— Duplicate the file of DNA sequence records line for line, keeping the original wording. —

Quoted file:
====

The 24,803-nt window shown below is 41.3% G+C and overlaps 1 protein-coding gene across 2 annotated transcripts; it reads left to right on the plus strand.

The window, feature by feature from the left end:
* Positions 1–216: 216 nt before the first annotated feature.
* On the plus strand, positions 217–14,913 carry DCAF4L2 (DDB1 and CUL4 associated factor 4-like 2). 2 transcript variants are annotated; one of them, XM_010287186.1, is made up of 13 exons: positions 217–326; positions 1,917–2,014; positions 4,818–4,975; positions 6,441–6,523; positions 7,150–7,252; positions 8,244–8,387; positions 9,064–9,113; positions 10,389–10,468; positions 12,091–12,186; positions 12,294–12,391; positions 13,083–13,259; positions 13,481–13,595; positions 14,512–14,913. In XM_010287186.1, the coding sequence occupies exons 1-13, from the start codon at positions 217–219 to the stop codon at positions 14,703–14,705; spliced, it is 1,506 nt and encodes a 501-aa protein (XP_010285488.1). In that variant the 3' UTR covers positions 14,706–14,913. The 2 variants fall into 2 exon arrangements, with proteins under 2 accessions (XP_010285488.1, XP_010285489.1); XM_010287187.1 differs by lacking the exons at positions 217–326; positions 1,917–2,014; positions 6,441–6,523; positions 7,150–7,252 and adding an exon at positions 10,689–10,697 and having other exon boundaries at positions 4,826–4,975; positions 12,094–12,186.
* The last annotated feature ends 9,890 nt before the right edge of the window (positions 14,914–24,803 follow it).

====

The 24,803-nt window shown below is 41.3% G+C and overlaps 1 protein-coding gene across 2 annotated transcripts; it reads left to right on the plus strand.

The window, feature by feature from the left end:
* Positions 1–216: 216 nt before the first annotated feature.
* On the plus strand, positions 217–14,913 carry DCAF4L2 (DDB1 and CUL4 associated factor 4-like 2). 2 transcript variants are annotated; one of them, XM_010287186.1, is made up of 13 exons: positions 217–326; positions 1,917–2,014; positions 4,818–4,975; positions 6,441–6,523; positions 7,150–7,252; positions 8,244–8,387; positions 9,064–9,113; positions 10,389–10,468; positions 12,091–12,186; positions 12,294–12,391; positions 13,083–13,259; positions 13,481–13,595; positions 14,512–14,913. In XM_010287186.1, the coding sequence occupies exons 1-13, from the start codon at positions 217–219 to the stop codon at positions 14,703–14,705; spliced, it is 1,506 nt and encodes a 501-aa protein (XP_010285488.1). In that variant the 3' UTR covers positions 14,706–14,913. The 2 variants fall into 2 exon arrangements, with proteins under 2 accessions (XP_010285488.1, XP_010285489.1); XM_010287187.1 differs by lacking the exons at positions 217–326; positions 1,917–2,014; positions 6,441–6,523; positions 7,150–7,252 and adding an exon at positions 10,689–10,697 and having other exon boundaries at positions 4,826–4,975; positions 12,094–12,186.
* The last annotated feature ends 9,890 nt before the right edge of the window (positions 14,914–24,803 follow it).